If there is prayer, there is a mother kneeling, hands folded to a private sign. We recognize it. If there is a mother kneeling, hands a tent, she is praying or she is crying or crying and praying at the same time. Although it is recognized, the signals of it, it is private and no one knows, perhaps not even she, the content of the prayer, and perhaps its object. If there is a mother praying, she is on her knees over some object, as one does not often pray in the middle of the room. One prays at the window or over the bed, the head bent slightly up or down, the eyes open or closed. This is a prayer for prayers, you know, a wanting something equal to a prayer, even though I am not a mother.
--Disciplines by Dawn Lundy Martin
Before I had a child, when I had the luxury to spend my time deconstructing and analyzing theology, I worked through and digested the baggage around prayer acquired from my Catholic upbringing. The very word sat badly with me at first, reminding me of churchgoers begging forgiveness for sinfulness or making endless petitions. At worst, these kinds of prayers felt transactional, something I wish to avoid within my own sacred relationships. As a childfree pagan going through a reactionary phase, while I would do formal magick on my own behalf, I made a bit of a point of only doing prayers of devotion when outside of a Circle.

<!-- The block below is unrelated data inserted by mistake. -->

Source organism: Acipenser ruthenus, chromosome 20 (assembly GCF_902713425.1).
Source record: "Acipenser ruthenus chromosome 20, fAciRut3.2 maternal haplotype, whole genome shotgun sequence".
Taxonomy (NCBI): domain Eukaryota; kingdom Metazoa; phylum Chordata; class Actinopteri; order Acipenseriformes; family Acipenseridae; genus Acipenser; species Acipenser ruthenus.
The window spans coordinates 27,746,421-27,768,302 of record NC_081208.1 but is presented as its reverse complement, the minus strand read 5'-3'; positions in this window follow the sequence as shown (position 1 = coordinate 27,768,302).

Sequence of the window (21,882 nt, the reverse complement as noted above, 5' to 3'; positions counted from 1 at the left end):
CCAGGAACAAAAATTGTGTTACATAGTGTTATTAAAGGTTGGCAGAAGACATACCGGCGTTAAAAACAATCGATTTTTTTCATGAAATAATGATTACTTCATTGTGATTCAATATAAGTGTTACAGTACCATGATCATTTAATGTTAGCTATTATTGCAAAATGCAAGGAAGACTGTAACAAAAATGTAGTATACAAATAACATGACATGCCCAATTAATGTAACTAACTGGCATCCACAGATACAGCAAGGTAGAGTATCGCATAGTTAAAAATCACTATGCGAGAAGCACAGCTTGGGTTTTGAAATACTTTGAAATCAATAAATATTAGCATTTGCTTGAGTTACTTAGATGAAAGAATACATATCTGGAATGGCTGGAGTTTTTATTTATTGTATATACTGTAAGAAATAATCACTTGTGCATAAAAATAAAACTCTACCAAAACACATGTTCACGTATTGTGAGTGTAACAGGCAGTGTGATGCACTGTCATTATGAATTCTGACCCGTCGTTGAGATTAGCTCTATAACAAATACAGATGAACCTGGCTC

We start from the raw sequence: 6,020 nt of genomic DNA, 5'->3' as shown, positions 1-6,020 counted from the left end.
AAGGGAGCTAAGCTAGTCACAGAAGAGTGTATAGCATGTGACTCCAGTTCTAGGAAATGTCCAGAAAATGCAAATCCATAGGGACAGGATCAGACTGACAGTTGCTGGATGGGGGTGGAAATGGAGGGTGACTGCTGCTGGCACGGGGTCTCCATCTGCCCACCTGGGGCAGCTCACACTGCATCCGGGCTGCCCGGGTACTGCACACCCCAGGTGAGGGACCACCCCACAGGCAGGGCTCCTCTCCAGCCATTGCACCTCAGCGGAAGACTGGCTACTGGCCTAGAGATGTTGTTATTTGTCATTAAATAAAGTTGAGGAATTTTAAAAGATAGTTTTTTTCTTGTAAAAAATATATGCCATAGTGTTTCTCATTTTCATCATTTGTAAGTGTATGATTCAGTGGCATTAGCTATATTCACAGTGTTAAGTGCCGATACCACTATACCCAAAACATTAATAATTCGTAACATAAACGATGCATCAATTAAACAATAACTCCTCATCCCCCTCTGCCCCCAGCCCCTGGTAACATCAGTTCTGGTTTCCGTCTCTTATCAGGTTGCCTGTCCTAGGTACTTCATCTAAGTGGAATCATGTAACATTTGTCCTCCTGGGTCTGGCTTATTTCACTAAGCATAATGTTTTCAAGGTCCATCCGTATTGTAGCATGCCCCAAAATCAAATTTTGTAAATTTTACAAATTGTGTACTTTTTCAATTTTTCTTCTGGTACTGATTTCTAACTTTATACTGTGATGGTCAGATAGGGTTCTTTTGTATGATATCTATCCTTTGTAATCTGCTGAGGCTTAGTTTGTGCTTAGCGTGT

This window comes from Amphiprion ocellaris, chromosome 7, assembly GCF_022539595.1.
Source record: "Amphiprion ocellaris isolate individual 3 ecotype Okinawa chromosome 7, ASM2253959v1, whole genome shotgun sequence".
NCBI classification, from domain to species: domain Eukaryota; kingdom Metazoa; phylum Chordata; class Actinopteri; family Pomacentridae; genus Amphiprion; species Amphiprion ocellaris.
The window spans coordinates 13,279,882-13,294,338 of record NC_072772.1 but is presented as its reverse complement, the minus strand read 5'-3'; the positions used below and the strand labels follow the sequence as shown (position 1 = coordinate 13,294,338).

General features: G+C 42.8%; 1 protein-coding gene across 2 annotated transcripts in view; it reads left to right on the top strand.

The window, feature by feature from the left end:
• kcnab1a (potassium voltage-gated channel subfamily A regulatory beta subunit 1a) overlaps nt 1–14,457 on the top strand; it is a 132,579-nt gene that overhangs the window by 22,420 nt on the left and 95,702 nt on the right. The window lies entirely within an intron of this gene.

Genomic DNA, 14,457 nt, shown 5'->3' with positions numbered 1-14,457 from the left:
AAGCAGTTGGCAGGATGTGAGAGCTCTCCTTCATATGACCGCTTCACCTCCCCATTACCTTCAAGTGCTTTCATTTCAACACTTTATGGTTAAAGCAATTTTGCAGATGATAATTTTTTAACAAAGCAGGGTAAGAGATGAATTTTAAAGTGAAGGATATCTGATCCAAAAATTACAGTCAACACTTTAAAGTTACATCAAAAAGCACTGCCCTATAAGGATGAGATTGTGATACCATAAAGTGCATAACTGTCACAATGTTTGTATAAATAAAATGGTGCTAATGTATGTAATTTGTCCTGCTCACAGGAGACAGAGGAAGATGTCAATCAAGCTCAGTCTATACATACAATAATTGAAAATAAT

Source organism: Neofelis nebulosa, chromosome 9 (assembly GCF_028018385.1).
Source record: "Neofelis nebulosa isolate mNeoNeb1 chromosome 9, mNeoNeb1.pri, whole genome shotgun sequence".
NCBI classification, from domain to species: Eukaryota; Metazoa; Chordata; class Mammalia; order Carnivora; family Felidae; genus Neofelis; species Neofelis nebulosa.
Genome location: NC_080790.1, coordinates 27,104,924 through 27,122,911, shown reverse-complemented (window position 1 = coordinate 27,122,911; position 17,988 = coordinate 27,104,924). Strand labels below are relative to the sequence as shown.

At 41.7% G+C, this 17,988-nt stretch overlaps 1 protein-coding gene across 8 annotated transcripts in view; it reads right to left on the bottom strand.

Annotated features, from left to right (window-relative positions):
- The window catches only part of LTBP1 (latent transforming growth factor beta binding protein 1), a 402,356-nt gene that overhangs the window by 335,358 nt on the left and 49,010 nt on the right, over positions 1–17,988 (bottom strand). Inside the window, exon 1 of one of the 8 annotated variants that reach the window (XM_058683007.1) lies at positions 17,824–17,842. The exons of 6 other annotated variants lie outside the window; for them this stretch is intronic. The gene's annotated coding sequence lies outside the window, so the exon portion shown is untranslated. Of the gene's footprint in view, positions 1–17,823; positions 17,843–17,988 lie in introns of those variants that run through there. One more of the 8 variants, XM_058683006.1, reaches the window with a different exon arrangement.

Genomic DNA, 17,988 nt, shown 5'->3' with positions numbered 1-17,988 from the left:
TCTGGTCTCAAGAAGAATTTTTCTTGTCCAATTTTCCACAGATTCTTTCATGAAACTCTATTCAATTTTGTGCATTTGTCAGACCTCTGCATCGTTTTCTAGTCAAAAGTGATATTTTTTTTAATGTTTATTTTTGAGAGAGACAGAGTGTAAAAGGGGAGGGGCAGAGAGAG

Now, as a mother, I pray constantly. Despite my personal opinion that the the collective host of non-corporeal/energetic Powers are beings with whom we enter into relationship, and thus should not be called on the psychic phone only when we need something, I find myself making petitions. It's my constant refrain, reflexive, in any moment when I feel particularly aware of how precious and ephemeral I find my daughter: let her be safe and well. This deepest wish of my heart has been a practice, has been part of my Ancestor relationship, and has been consistent since I discovered my pregnancy. Even when the offering bowls are dry, the candles are dusty, and the hymns unsung, I pray for her safety and wellbeing.